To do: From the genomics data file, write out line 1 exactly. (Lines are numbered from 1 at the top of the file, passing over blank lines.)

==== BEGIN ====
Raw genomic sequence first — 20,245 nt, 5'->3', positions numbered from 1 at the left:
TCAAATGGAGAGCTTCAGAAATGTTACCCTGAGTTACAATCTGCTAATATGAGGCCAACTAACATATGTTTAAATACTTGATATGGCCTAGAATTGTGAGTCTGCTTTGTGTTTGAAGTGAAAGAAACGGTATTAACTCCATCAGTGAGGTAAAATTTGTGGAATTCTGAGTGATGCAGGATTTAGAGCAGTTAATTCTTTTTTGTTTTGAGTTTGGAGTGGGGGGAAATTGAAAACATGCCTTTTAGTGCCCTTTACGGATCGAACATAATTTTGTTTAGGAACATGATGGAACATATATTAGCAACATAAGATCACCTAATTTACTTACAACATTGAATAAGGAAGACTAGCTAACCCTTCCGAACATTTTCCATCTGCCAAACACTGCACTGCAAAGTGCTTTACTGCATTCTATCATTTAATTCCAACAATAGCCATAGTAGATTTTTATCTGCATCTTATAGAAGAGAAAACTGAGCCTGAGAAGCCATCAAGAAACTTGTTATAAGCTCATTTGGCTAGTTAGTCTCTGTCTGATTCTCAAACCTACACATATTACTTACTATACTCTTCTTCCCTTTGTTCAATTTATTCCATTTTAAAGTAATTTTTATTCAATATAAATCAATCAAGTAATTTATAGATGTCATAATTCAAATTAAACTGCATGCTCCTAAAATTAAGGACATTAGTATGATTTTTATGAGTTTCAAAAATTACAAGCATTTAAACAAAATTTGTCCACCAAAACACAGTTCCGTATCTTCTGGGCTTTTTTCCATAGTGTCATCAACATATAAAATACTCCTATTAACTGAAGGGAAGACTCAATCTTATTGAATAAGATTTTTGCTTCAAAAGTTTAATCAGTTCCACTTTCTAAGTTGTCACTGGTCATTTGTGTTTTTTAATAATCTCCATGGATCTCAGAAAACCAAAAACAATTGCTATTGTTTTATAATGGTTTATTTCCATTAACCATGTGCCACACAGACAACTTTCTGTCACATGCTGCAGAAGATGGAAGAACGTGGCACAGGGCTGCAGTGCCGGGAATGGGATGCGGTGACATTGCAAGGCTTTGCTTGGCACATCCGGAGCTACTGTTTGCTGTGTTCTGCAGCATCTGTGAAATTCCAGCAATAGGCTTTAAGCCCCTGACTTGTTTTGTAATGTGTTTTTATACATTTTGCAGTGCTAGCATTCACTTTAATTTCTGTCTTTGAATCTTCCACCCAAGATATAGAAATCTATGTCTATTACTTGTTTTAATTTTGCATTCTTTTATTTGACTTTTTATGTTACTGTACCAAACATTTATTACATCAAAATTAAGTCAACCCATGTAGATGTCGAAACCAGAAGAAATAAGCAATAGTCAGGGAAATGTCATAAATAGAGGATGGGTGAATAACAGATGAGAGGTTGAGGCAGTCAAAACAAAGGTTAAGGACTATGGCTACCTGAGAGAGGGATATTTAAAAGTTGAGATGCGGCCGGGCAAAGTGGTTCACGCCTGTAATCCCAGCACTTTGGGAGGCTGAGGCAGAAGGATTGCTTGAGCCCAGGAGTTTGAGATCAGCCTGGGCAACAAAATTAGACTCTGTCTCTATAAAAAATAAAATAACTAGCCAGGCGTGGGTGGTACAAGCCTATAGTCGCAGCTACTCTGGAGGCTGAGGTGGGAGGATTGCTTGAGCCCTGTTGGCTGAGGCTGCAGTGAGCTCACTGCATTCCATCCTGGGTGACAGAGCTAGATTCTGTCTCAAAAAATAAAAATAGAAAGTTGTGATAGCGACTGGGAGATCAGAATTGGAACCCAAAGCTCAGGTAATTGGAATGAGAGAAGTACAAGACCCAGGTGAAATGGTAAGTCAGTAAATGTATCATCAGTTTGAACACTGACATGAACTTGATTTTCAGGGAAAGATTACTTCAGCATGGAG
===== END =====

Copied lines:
Raw genomic sequence first — 20,245 nt, 5'->3', positions numbered from 1 at the left: